The son of a Chicago postal worker who was a staunch labor supporter and student of papal social encyclicals, Higgins was born in La Grange on Jan. 21, 1916. He entered Quigley Preparatory Seminary in Chicago when he was 13. He took the confirmation name Gilmary in tribute, he explained, to John Gilmary Shea, a preeminent historian of the American Catholic church, who was Notre Dame’s first recipient of the Laetare Medal in 1883.

Ordained in 1940, the young priest studied at The Catholic University of America, where he was awarded a doctorate in labor economics in 1944. He was invited to serve as a summer replacement for a sick staff member of the National Catholic Welfare Conference but stayed for 36 years, going through the body’s reorganization in the late 1960s as the National Conference of Catholic Bishops and the United States Catholic Conference.

He was made papal chamberlain with the title of monsignor in 1953 and a domestic prelate in 1959 and was a consultant at the Second Vatican Council.

He played a key role in the U.S. bishops’ 1969 decision to form a special committee to mediate the bitter dispute between grape growers and the fledgling United Farm Workers union. As a consultant to the committee, he played a central role in bringing the growers and workers to the negotiating table in the early 1970s.

Ministry of presence

The committee’s field representative, who spent countless days crisscrossing the state with Higgins, was a young California priest named Roger Mahony, now the cardinal archbishop of Los Angeles. Upon Higgins’ death, Mahony said that his “legacy as the champion of workers, especially the poorest of workers, will be recorded in history as nothing but phenomenal -- and, I am certain, never to be duplicated.”

In 1980 Higgins was invited by Catholic University to lecture for both the School of Social Science and the Department of Theology. He taught there as a lecturer on labor and social ethics until 1994 and as a professor emeritus until 2000, when he moved to a nearby retirement home for priests.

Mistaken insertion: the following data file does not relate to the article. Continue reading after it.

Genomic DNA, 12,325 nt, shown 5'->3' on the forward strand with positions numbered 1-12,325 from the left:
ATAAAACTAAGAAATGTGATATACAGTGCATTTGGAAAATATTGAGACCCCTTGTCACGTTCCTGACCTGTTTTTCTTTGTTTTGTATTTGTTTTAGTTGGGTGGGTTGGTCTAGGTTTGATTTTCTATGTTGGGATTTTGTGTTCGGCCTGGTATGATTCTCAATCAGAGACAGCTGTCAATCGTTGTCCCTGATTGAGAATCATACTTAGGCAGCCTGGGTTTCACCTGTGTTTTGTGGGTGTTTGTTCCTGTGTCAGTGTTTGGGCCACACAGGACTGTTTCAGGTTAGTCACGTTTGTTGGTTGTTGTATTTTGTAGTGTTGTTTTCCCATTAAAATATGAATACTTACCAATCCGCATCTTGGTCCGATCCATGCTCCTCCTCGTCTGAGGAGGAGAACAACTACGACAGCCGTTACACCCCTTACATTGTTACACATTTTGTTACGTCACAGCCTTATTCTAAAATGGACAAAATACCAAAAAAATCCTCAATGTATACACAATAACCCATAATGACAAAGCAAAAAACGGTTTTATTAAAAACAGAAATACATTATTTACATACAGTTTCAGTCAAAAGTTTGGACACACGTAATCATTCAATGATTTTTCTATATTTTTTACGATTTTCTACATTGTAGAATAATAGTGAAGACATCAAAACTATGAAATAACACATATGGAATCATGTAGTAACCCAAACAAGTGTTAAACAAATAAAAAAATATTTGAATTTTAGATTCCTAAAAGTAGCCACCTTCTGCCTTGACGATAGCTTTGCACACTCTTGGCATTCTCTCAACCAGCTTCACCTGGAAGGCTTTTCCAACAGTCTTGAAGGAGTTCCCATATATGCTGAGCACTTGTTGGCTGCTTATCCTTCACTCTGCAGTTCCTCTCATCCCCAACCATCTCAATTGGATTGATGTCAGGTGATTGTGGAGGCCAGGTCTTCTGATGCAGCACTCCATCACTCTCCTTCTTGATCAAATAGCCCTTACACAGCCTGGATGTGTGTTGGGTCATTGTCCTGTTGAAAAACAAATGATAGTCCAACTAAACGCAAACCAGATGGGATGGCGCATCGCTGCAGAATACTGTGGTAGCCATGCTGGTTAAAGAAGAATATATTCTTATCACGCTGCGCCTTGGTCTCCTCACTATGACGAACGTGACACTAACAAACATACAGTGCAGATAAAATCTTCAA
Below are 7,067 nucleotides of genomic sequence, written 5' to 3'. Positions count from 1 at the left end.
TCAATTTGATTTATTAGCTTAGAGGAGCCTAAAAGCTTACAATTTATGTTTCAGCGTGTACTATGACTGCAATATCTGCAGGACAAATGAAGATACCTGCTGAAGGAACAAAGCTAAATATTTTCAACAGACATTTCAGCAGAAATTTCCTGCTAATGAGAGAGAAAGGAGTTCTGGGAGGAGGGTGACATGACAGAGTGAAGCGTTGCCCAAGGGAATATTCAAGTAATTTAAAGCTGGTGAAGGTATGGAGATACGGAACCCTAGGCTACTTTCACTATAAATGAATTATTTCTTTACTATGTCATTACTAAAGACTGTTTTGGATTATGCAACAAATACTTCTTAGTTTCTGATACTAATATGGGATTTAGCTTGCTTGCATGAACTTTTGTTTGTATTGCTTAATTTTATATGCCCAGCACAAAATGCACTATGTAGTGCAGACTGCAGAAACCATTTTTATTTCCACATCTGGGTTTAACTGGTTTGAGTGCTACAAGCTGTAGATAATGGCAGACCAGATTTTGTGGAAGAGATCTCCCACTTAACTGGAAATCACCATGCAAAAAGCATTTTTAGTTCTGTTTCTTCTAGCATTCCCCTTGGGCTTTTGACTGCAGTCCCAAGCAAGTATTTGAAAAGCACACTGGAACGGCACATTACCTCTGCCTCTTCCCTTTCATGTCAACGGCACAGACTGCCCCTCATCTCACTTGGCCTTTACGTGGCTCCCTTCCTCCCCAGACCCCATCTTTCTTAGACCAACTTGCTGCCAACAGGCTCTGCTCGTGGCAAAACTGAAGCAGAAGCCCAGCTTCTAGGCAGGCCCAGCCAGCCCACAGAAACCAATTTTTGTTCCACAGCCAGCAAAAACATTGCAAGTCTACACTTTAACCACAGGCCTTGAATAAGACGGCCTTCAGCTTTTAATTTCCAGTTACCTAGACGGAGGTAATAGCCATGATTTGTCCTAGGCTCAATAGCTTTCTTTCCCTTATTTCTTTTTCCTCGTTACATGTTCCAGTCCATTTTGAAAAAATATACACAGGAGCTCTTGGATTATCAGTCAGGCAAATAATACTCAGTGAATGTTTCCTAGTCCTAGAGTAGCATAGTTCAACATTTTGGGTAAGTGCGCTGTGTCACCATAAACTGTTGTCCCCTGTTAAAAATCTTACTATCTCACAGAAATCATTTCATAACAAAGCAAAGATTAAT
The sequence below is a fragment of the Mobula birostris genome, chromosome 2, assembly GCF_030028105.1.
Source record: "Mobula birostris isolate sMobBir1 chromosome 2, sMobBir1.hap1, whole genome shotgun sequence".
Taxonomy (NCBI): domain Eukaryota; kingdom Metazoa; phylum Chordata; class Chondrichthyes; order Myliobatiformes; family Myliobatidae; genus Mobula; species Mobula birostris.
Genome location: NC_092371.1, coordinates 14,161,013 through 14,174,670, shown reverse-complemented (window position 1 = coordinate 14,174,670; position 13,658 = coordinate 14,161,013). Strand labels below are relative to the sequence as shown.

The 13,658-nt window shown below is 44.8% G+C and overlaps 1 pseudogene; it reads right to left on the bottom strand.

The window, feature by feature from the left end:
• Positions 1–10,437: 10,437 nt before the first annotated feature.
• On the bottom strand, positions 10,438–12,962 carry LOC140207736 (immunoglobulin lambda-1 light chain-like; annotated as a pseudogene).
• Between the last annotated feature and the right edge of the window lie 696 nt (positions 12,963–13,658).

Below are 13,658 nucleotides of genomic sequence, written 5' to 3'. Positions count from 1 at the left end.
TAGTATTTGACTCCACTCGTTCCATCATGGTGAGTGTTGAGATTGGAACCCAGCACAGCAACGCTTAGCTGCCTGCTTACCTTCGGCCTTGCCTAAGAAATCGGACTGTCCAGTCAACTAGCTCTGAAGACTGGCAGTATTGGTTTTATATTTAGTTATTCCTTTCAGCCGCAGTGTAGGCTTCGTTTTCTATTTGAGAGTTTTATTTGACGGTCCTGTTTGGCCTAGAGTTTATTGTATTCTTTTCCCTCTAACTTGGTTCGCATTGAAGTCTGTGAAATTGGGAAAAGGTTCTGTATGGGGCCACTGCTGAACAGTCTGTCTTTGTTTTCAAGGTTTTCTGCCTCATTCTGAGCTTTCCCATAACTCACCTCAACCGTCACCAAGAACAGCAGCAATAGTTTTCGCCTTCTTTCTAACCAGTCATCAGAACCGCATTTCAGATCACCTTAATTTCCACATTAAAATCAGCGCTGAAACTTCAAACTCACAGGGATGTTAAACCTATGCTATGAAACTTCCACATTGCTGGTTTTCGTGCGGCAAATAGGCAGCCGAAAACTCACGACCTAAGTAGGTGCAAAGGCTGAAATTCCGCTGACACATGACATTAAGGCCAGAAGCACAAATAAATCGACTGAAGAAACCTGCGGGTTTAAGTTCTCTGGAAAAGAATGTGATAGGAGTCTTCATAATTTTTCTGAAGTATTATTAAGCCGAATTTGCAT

But he continued his support for the labor movement. Often in a wheelchair because of hip problems in recent years, he continued to attend major union conventions and give his advice when asked.

He often referred to his work in the labor movement as simply a “ministry of presence.” When he was asked in a 1994 interview to list two or three of his greatest accomplishments with labor, he said, “I tend not to think in those terms. I’ve always felt that my role, a limited role, was ... just to be there, to be present, to give them support.”

He particularly took heart at the stepped up activity of the Chicago-based National Interfaith Committee for Worker Justice, which in recent years has revitalized links between religion and labor, as unions moved into the nonprofit field.

In November, the committee honored him as the “labor movement’s parish priest” at a testimonial dinner at the AFL-CIO headquarters in Washington (NCR, Nov. 23, 2001).

Bishop Joseph A. Fiorenza of Galveston-Houston, then president of the bishops’ conference, told the assemblage of bishops, labor leaders and friends, “If there is a more respected priest in this country than George Higgins, I have not heard of him. ... Msgr. Higgins has no peers in this country today who can match his contribution to the Catholic church’s involvement in social justice for workers.”

AFL-CIO President John F. Sweeney said, “He has been an irresistible force in bringing labor and church together. ... We respect him for his strength, we revere him for his conscience, we stand in awe of his intellect and we thank him for his love.”

Catholic News Service contributed to this report.

Gerald Renner, a former religion writer for The Hartford Courant, is a freelance writer living in Connecticut.

National Catholic Reporter, May 10, 2002